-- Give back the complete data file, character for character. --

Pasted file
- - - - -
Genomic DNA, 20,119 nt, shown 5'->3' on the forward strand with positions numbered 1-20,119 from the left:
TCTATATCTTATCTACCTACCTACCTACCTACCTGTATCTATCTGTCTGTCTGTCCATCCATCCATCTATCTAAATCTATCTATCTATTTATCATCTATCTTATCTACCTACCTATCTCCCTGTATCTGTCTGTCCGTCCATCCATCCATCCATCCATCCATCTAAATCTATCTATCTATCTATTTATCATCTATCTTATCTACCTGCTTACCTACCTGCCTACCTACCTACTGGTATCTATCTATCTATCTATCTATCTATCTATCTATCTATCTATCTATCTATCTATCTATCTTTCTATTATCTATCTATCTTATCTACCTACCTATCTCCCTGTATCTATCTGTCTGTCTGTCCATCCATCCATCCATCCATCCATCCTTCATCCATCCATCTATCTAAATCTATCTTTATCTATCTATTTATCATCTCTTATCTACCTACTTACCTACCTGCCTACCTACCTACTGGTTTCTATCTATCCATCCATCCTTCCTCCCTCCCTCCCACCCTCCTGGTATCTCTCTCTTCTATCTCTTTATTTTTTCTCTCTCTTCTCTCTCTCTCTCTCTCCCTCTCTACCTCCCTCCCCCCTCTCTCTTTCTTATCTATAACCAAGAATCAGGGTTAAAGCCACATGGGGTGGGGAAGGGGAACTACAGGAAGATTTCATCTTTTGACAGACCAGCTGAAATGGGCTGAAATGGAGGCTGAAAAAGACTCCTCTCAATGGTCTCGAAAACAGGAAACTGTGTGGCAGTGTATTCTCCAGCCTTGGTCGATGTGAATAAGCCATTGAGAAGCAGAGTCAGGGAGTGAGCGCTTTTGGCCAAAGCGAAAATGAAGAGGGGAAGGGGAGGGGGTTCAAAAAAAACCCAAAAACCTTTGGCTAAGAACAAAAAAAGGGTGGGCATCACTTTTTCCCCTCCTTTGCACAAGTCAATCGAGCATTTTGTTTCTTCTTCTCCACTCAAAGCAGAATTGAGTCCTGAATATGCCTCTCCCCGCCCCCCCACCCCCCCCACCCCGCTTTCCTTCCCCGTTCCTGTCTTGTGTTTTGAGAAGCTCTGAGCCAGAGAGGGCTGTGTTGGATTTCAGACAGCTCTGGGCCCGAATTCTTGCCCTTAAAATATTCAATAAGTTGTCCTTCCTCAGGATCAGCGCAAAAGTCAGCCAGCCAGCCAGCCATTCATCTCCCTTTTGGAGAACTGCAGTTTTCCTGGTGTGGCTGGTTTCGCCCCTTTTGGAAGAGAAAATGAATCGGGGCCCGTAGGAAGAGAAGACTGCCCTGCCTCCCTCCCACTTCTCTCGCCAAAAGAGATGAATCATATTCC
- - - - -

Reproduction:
Genomic DNA, 20,119 nt, shown 5'->3' on the forward strand with positions numbered 1-20,119 from the left:
TCTATATCTTATCTACCTACCTACCTACCTACCTGTATCTATCTGTCTGTCTGTCCATCCATCCATCTATCTAAATCTATCTATCTATTTATCATCTATCTTATCTACCTACCTATCTCCCTGTATCTGTCTGTCCGTCCATCCATCCATCCATCCATCCATCTAAATCTATCTATCTATCTATTTATCATCTATCTTATCTACCTGCTTACCTACCTGCCTACCTACCTACTGGTATCTATCTATCTATCTATCTATCTATCTATCTATCTATCTATCTATCTATCTATCTATCTTTCTATTATCTATCTATCTTATCTACCTACCTATCTCCCTGTATCTATCTGTCTGTCTGTCCATCCATCCATCCATCCATCCATCCTTCATCCATCCATCTATCTAAATCTATCTTTATCTATCTATTTATCATCTCTTATCTACCTACTTACCTACCTGCCTACCTACCTACTGGTTTCTATCTATCCATCCATCCTTCCTCCCTCCCTCCCACCCTCCTGGTATCTCTCTCTTCTATCTCTTTATTTTTTCTCTCTCTTCTCTCTCTCTCTCTCTCCCTCTCTACCTCCCTCCCCCCTCTCTCTTTCTTATCTATAACCAAGAATCAGGGTTAAAGCCACATGGGGTGGGGAAGGGGAACTACAGGAAGATTTCATCTTTTGACAGACCAGCTGAAATGGGCTGAAATGGAGGCTGAAAAAGACTCCTCTCAATGGTCTCGAAAACAGGAAACTGTGTGGCAGTGTATTCTCCAGCCTTGGTCGATGTGAATAAGCCATTGAGAAGCAGAGTCAGGGAGTGAGCGCTTTTGGCCAAAGCGAAAATGAAGAGGGGAAGGGGAGGGGGTTCAAAAAAAACCCAAAAACCTTTGGCTAAGAACAAAAAAAGGGTGGGCATCACTTTTTCCCCTCCTTTGCACAAGTCAATCGAGCATTTTGTTTCTTCTTCTCCACTCAAAGCAGAATTGAGTCCTGAATATGCCTCTCCCCGCCCCCCCACCCCCCCCACCCCGCTTTCCTTCCCCGTTCCTGTCTTGTGTTTTGAGAAGCTCTGAGCCAGAGAGGGCTGTGTTGGATTTCAGACAGCTCTGGGCCCGAATTCTTGCCCTTAAAATATTCAATAAGTTGTCCTTCCTCAGGATCAGCGCAAAAGTCAGCCAGCCAGCCAGCCATTCATCTCCCTTTTGGAGAACTGCAGTTTTCCTGGTGTGGCTGGTTTCGCCCCTTTTGGAAGAGAAAATGAATCGGGGCCCGTAGGAAGAGAAGACTGCCCTGCCTCCCTCCCACTTCTCTCGCCAAAAGAGATGAATCATATTCC